Thais test taboos as war on royal slurs heats up
By Martin Petty and Natnicha Chuwiruch
BANGKOK (Reuters) - From a windowless room in a Bangkok suburb, computer technicians scour thousands of websites, Facebook pages and tweets night and day. Their mission: to suppress what is regarded as one of Thailand's most heinous crimes -- insulting the monarchy.
The government calls this its "war room," part of a zero-tolerance campaign that uses the world's most draconian lese-majeste laws to stamp out even the faintest criticism of 84-year-old King Bhumibol Adulyadej, the world's longest-reigning monarch.
Critics call it a "witch hunt" and few are spared if they fall foul of the process. Sixty-one-year-old cancer sufferer Amphon Tangnoppaku, dubbed "Uncle SMS," was jailed for 20 years last month for sending text messages deemed to have disparaged Queen Sirikit.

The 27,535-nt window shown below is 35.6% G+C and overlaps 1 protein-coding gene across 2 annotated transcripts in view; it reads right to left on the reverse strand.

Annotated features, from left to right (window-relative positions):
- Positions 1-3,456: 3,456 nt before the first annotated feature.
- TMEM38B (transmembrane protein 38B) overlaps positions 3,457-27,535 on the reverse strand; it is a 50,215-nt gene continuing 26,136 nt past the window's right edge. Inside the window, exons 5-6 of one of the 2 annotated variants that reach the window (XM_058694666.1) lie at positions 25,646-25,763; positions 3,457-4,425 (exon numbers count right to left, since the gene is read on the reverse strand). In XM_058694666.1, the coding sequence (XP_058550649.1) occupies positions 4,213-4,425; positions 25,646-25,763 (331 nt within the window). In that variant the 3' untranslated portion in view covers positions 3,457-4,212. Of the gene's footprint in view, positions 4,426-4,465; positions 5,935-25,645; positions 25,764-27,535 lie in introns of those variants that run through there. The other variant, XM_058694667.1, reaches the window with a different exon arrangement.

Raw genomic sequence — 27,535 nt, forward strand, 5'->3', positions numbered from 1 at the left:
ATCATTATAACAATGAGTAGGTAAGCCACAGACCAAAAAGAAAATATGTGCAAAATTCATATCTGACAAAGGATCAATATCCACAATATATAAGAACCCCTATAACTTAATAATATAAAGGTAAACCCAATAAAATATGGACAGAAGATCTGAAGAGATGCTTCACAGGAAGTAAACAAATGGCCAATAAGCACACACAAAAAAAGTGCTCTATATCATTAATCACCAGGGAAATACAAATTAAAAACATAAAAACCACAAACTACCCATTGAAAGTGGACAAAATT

The ruling prompted outrage. On Saturday, Human Rights Watch criticized the "shocking" severity of recent penalties for lese-majeste and urged Thailand to amend the law.
The offence is punishable by up to 15 years in prison, possibly more if there is violation of the 2007 Computer Crimes Act, which has been used to block more than 70,000 websites, many for lese-majeste, others for pornography or cyber fraud.
Washington-based pro-democracy group Freedom House says the two laws give Thai authorities "carte blanche to clamp down on any form of expression."
Some Thais had hoped Prime Minister Yingluck Shinawatra, whose party members are among those accused of lese-majeste, would reform the law. But she is treading carefully, aware her opponents in the military and royalist establishment could seize on any hint of disloyalty to the monarchy to bring her down.
Independent analysts say the use of lese-majeste could undermine those it was designed to protect if the backlash against the law grows. Continued...